I can remember as a child my father taking me and my brother out into the country on a dark and cold winter’s night with a telescope I got for Christmas one year. We would explore the bright, glaring surface of the moon and view M42 in Orion; the only Nebula visible to the naked eye on a dark night and easily found. My father was always good in urging us to explore and get interested in science and space exploration. My Christmas presents were often such things as telescopes, microscopes, entomology collection and preservation kits, and chemistry sets.
According to Space.com:
A rather narrow but dense ribbon of dust was shed by comet Temple-Tuttle when it passed the Sun in 1932. When the Earth interacted with that dusty trail back in 1969, it produced a brief bevy of some 200 to 300 meteors in less than hour.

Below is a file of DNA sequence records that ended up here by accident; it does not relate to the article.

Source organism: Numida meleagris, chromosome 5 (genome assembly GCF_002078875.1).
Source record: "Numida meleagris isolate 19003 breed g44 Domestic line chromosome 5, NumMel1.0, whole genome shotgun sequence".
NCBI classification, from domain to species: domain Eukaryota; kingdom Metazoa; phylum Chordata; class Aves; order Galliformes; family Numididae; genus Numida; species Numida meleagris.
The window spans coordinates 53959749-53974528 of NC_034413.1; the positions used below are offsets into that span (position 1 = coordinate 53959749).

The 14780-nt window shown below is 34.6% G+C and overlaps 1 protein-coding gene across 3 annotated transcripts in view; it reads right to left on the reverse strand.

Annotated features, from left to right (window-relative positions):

In 2006, Earth will be nearly twice as far away from the comet as opposed to 1969, but expectations are that as many as 100 to 150 Leonids may streak across the sky in only an hour’s time as we interact with that decades-old ribbon of debris again.
The expected time of peak activity is 11:45 p.m. EST on the night of Nov. 18.
For those living in eastern North America, the constellation of Leo will be rising in the eastern sky. Unfortunately, those living across the central and western parts of the United States and Canada will be out of luck, since Leo will not yet have risen and the expected peak of the display will be over when Leo finally comes above the horizon.
Skywatchers in Western Europe will have ringside seats: The peak is due early on Sunday morning, Nov. 19 at 4:45 GMT. Leo will be high in the southeast sky, just before sunrise affording the very best Leonid views.
I can’t wait to pack some snacks and a hot thermos of coffee and drive way out spring road until it turns to dirt well away from the bright glare of city lights Saturday night. I will plant my lawn chair out in the pasture, kick back, light up a few smokes, and enjoy the sight show. If you live on the East Coast, be sure to poke your head out about midnight for a few minutes and gaze up into the night sky for a possible treat. Don’t forget to make a wish while you’re at it if you see a few Leonids.